noun, plural leaves [leevz] /livz/.
verb (used without object)
verb (used with object)
Origin of leaf
Related Words for leafingneedle, stalk, frond, petal, sheet, scale, blade, leaflet, flag, pad, bract, stipule, petiole, paper, folio, scan, browse, skim, riffle, glance
Examples from the Web for leafing
Contemporary Examples of leafing
Holding them in my hands, leafing through the pages, is a comfort to me.Larry McMurtry: May the Books Flourish!
September 5, 2013
As an adult she was a “newsagent reader,” leafing through copies at newsstands before buying the more refined Sunday Telegraph.Brits Bid ‘World’ Goodbye
July 10, 2011
“I hope to sell other works” she said, and returned to leafing through her books of transparencies.The Coolest Works at Frieze
October 22, 2009
Historical Examples of leafing
Eudora's, behind her trees and leafing vines, was gray for lack of paint.The Yates Pride
Mary E. Wilkins Freeman
I have watched the leafing of that lily, and I have watched its budding.The Story of Opal
Leafing, blossoming, and ripening early (blossoming soon after Riparia).The Grapes of New York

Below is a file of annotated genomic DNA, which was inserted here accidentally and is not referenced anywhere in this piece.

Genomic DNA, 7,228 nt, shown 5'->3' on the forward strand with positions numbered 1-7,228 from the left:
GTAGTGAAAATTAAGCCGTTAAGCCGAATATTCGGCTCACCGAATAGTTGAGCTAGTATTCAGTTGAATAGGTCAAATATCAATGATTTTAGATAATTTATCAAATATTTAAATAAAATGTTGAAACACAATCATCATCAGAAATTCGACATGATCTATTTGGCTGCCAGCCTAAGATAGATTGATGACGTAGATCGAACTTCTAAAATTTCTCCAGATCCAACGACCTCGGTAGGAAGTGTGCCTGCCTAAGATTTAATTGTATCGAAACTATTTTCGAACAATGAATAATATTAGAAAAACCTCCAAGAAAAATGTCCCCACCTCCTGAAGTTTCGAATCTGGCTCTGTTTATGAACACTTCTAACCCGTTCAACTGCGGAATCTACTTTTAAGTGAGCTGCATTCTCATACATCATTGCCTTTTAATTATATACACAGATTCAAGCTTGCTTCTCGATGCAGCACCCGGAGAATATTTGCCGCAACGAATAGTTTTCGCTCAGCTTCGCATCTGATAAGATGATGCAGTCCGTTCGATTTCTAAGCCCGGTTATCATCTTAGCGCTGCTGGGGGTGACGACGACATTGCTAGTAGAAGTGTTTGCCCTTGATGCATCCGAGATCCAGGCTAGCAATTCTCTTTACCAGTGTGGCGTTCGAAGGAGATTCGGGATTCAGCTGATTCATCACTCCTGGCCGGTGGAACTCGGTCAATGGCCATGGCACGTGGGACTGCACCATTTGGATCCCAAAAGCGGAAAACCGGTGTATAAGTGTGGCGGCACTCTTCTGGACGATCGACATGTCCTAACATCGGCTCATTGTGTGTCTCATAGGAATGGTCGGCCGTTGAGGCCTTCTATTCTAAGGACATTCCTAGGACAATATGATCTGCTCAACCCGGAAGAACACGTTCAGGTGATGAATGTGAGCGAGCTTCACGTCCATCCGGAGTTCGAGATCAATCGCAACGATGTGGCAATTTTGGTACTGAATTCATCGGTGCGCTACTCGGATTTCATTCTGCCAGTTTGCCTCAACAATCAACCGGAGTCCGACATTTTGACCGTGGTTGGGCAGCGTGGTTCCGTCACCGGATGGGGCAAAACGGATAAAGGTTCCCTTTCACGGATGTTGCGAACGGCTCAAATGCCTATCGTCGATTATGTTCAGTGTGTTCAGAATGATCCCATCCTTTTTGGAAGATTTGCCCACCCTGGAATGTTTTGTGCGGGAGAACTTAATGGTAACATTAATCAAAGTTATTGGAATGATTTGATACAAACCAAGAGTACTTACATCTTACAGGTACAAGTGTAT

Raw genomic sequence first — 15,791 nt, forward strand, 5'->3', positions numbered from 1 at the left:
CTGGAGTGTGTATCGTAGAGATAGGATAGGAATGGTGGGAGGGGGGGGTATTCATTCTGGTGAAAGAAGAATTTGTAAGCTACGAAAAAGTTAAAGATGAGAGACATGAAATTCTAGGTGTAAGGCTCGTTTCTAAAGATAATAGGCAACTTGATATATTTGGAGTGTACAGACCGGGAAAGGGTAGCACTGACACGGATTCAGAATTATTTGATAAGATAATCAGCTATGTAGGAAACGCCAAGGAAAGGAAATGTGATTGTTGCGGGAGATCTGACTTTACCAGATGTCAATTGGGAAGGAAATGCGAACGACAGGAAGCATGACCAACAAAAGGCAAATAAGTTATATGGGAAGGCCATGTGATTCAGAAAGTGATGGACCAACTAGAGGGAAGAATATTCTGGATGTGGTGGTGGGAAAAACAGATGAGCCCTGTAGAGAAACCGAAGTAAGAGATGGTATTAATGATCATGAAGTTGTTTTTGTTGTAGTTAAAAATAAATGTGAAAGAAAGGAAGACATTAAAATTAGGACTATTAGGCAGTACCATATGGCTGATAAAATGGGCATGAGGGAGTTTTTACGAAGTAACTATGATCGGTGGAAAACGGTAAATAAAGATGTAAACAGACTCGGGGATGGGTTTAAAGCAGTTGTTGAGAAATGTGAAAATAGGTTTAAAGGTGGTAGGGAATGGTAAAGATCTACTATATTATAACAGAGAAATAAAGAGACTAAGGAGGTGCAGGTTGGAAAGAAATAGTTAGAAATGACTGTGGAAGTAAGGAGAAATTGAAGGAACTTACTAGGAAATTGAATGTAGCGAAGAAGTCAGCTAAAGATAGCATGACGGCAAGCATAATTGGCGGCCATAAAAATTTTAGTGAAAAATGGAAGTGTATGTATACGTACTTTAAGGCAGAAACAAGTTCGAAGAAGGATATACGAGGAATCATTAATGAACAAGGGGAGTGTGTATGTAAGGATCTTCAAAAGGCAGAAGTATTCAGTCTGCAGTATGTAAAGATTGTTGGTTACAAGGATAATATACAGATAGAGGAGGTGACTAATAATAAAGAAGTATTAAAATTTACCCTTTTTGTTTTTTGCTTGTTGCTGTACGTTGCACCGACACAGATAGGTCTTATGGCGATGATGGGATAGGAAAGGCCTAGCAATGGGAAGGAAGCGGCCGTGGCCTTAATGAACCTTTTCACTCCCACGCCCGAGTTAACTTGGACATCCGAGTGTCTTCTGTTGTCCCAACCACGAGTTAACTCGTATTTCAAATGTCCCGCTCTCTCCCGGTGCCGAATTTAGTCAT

U. P. Hedrick
"Very interesting indeed," Hellman said, leafing through the book.One Man's Poison
The flower-like delicacy of leafing out is wonderfully prolonged.A Northern Countryside
noun plural leaves (liːvz)
Word Origin for leaf
"to turn over (the pages of a book)," 1660s, from leaf (n.). The notion of a book page also is in the phrase to turn over a (new) leaf (1570s). Related: Leafed; leaved; leafing.
Old English leaf "leaf of a plant; page of a book," from Proto-Germanic *laubaz (cf. Old Saxon lof, Old Norse lauf, Old Frisian laf, Dutch loof, Old High German loub, German Laub "foliage, leaves," Gothic lauf), perhaps from PIE *leup- "to peel off, break off" (cf. Lithuanian luobas, Old Church Slavonic lubu "bark, rind"). Extended 15c. to very thin sheets of metal (especially gold). Meaning "hinged flap on the side of a table" is from 1550s.
In addition to the idiom beginning with leaf
- leaf through
- quake in one's boots (like a leaf)
- take a leaf out of someone's book
- turn over a new leaf